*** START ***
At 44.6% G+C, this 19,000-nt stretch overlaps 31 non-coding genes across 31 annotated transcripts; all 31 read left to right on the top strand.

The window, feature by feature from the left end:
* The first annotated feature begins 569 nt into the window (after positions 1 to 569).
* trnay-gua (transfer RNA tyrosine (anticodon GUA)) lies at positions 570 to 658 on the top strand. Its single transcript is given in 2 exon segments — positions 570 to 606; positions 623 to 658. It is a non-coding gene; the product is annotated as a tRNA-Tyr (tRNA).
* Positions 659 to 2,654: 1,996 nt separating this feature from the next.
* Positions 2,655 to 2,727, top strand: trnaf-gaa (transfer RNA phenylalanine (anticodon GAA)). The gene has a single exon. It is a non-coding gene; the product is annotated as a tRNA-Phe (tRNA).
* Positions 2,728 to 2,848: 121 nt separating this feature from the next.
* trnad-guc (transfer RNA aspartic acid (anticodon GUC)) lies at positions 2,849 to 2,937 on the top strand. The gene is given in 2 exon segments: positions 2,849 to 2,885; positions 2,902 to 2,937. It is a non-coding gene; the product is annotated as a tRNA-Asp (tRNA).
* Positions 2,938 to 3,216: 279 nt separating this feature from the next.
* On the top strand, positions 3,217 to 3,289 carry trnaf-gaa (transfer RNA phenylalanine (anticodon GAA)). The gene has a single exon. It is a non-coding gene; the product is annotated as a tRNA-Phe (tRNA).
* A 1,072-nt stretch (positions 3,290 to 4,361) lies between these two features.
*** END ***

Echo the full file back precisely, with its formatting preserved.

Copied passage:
At 44.6% G+C, this 19,000-nt stretch overlaps 31 non-coding genes across 31 annotated transcripts; all 31 read left to right on the top strand.

The window, feature by feature from the left end:
* The first annotated feature begins 569 nt into the window (after positions 1 to 569).
* trnay-gua (transfer RNA tyrosine (anticodon GUA)) lies at positions 570 to 658 on the top strand. Its single transcript is given in 2 exon segments — positions 570 to 606; positions 623 to 658. It is a non-coding gene; the product is annotated as a tRNA-Tyr (tRNA).
* Positions 659 to 2,654: 1,996 nt separating this feature from the next.
* Positions 2,655 to 2,727, top strand: trnaf-gaa (transfer RNA phenylalanine (anticodon GAA)). The gene has a single exon. It is a non-coding gene; the product is annotated as a tRNA-Phe (tRNA).
* Positions 2,728 to 2,848: 121 nt separating this feature from the next.
* trnad-guc (transfer RNA aspartic acid (anticodon GUC)) lies at positions 2,849 to 2,937 on the top strand. The gene is given in 2 exon segments: positions 2,849 to 2,885; positions 2,902 to 2,937. It is a non-coding gene; the product is annotated as a tRNA-Asp (tRNA).
* Positions 2,938 to 3,216: 279 nt separating this feature from the next.
* On the top strand, positions 3,217 to 3,289 carry trnaf-gaa (transfer RNA phenylalanine (anticodon GAA)). The gene has a single exon. It is a non-coding gene; the product is annotated as a tRNA-Phe (tRNA).
* A 1,072-nt stretch (positions 3,290 to 4,361) lies between these two features.